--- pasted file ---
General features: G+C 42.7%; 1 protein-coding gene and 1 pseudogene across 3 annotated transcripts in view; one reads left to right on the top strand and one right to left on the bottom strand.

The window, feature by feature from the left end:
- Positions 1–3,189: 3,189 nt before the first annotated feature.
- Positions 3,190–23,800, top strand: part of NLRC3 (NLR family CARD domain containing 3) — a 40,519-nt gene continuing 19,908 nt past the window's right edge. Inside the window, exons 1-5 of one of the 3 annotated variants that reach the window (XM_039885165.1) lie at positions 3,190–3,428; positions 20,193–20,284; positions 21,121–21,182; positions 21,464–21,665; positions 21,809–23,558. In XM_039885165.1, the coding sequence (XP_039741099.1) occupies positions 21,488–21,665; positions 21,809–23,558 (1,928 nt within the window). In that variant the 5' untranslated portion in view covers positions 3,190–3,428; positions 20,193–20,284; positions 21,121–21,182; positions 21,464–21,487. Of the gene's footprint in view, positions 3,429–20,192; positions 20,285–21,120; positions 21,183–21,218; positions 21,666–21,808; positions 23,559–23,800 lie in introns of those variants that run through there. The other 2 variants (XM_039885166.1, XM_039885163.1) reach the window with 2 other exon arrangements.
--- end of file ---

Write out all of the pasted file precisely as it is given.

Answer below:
General features: G+C 42.7%; 1 protein-coding gene and 1 pseudogene across 3 annotated transcripts in view; one reads left to right on the top strand and one right to left on the bottom strand.

The window, feature by feature from the left end:
- Positions 1–3,189: 3,189 nt before the first annotated feature.
- Positions 3,190–23,800, top strand: part of NLRC3 (NLR family CARD domain containing 3) — a 40,519-nt gene continuing 19,908 nt past the window's right edge. Inside the window, exons 1-5 of one of the 3 annotated variants that reach the window (XM_039885165.1) lie at positions 3,190–3,428; positions 20,193–20,284; positions 21,121–21,182; positions 21,464–21,665; positions 21,809–23,558. In XM_039885165.1, the coding sequence (XP_039741099.1) occupies positions 21,488–21,665; positions 21,809–23,558 (1,928 nt within the window). In that variant the 5' untranslated portion in view covers positions 3,190–3,428; positions 20,193–20,284; positions 21,121–21,182; positions 21,464–21,487. Of the gene's footprint in view, positions 3,429–20,192; positions 20,285–21,120; positions 21,183–21,218; positions 21,666–21,808; positions 23,559–23,800 lie in introns of those variants that run through there. The other 2 variants (XM_039885166.1, XM_039885163.1) reach the window with 2 other exon arrangements.